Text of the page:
Disclaimer: The views expressed within this article are entirely the author’s own and are not attributable to Wessex Scene as a whole.
Ever since voters began to regret their decision to remain a member of the European Community by two to one in 1975, they have been increasingly side-lined in British politics, labelled as extremists or far-right radicals. Some have even suffered accusations of racism for wanting to exit what has become the European Union.
In 2006, David Cameron indolently branded Brexiteers in UKIP ‘fruitcakes, loonies and closet racists, mostly’. The Independent newspaper this summer accused top Brexit supporters of ‘normalising racism in our politics’. Now without entering into the minutiae of the ethnographic anthropology of Europe to demonstrate how race really has nothing to do with the EU, it seems to me that the only people talking about race in relation to the Brexit debate are those on the Remain side seeking to discredit the arguments of those who oppose them.
Remainers bring race into the Brexit debate because of an ingrained misunderstanding of the function and status of the EU in global politics, leading them to associate anti-EU feeling with closed-minded, regressive far-right ideology. Many perceive the European Union as a pillar of liberal democracy and symbol of collaboration with our cultural partners – but in fact the four freedoms of the single market (goods, services, capital, labour) and the external tariffs of the customs union block close ties being formed with the rest of the world. This includes those nations on whom the United Kingdom has relied the most, whether it be Canada, whose army who fought with the Allies in the Second World War, or India, whose willingness to remain a member of the Commonwealth after becoming a republic demonstrated great levels of forgiveness and friendship.
In January, the Financial Times reported that ‘[t]he UK has hit its cap on skilled visas for non-EU workers for two months in a row for the first time as companies were forced to look further afield to make up for falling numbers of European immigrants’. This cap on non-EU workers was imposed after the strain of European migration into the UK was felt and reported back to politicians at the ballot box. Because the UK, as a member of the Union, cannot control migration from the EU, the government was forced to impose restrictions on global workers. This means that, whilst non-skilled migrants from Europe can fill gaps in limited sectors of our economy, a doctor from Bangladesh whose recent ancestors may have fought for Britain in the 1940s is barred from entry. Whilst we value the contribution of all migrants and welcome people from all nations into the UK, when we bear the facts in mind, it is difficult to see the European Union as a progressive, globalist project.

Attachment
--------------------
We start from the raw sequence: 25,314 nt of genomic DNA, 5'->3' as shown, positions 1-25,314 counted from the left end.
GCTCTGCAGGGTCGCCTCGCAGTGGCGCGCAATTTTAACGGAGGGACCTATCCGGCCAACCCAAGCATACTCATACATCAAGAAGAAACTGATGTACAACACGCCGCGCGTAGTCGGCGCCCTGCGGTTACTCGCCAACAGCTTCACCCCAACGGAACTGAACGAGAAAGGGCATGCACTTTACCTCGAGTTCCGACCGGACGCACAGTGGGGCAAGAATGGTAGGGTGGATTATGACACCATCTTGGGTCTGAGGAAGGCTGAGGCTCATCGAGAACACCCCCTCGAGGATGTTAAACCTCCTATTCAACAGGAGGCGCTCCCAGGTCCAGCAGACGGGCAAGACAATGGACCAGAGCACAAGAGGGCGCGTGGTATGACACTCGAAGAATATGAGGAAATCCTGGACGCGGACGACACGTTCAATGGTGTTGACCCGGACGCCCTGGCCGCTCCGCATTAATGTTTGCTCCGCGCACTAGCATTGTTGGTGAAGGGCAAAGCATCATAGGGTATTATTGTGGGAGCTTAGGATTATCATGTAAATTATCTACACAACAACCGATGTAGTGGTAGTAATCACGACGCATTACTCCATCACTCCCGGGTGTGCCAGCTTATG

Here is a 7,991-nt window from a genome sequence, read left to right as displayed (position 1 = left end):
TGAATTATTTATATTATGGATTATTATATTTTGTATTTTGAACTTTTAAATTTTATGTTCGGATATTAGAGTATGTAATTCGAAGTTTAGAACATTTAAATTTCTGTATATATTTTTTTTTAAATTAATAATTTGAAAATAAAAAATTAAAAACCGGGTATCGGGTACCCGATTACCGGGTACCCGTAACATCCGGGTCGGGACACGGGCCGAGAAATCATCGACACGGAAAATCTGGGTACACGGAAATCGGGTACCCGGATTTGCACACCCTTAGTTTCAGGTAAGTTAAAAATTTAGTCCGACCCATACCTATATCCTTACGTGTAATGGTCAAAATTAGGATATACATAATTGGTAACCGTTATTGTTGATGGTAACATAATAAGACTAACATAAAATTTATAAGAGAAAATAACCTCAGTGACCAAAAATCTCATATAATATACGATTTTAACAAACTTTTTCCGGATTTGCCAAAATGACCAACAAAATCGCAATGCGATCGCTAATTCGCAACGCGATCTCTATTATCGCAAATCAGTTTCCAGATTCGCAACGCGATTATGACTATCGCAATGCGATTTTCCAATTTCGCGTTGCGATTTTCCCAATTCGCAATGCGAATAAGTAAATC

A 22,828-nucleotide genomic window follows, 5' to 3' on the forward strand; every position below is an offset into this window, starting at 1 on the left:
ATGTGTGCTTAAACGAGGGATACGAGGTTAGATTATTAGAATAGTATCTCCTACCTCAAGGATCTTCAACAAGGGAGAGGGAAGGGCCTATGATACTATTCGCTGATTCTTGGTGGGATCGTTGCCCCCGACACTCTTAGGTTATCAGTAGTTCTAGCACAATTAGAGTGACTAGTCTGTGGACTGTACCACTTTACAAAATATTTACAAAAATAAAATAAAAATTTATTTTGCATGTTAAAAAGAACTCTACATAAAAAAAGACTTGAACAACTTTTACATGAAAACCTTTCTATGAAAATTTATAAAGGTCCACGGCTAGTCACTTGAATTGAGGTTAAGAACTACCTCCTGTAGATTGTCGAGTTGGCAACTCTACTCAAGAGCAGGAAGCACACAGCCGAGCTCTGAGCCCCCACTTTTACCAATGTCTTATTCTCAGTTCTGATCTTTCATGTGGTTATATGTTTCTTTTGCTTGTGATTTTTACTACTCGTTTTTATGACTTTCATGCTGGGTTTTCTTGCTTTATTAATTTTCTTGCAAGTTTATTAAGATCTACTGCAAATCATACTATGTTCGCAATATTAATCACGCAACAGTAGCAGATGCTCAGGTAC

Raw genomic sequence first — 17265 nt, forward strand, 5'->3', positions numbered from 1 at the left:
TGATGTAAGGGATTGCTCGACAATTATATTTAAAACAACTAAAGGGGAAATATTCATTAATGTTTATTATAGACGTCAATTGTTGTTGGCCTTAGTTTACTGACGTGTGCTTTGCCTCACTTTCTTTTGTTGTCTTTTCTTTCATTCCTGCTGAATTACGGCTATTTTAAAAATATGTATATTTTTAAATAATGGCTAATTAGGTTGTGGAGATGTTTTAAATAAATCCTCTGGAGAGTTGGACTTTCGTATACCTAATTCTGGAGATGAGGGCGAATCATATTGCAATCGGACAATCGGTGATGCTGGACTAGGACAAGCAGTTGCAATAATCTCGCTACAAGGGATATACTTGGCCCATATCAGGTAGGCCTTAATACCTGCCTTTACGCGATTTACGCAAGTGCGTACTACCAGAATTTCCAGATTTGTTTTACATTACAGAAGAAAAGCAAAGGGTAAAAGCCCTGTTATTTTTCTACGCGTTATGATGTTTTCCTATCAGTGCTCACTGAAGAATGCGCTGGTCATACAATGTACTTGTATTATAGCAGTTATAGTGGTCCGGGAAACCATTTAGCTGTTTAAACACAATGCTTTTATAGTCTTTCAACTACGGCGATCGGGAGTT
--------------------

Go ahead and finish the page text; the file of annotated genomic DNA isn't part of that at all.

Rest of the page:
Brexit was never about bringing immigration down, or closing the borders. It was, and remains, about a realignment of Britain’s place in the world. Nobody said that leaving the European Union would involve severing trade partnerships with our European friends and allies. Brexiteers, instead of focusing inwards on 8% of the population of the globe, want to hold the hands of the rest of the Earth, becoming a truly global country, equipped with the qualities necessary to be an internationalist, forward-looking, twenty-first century nation.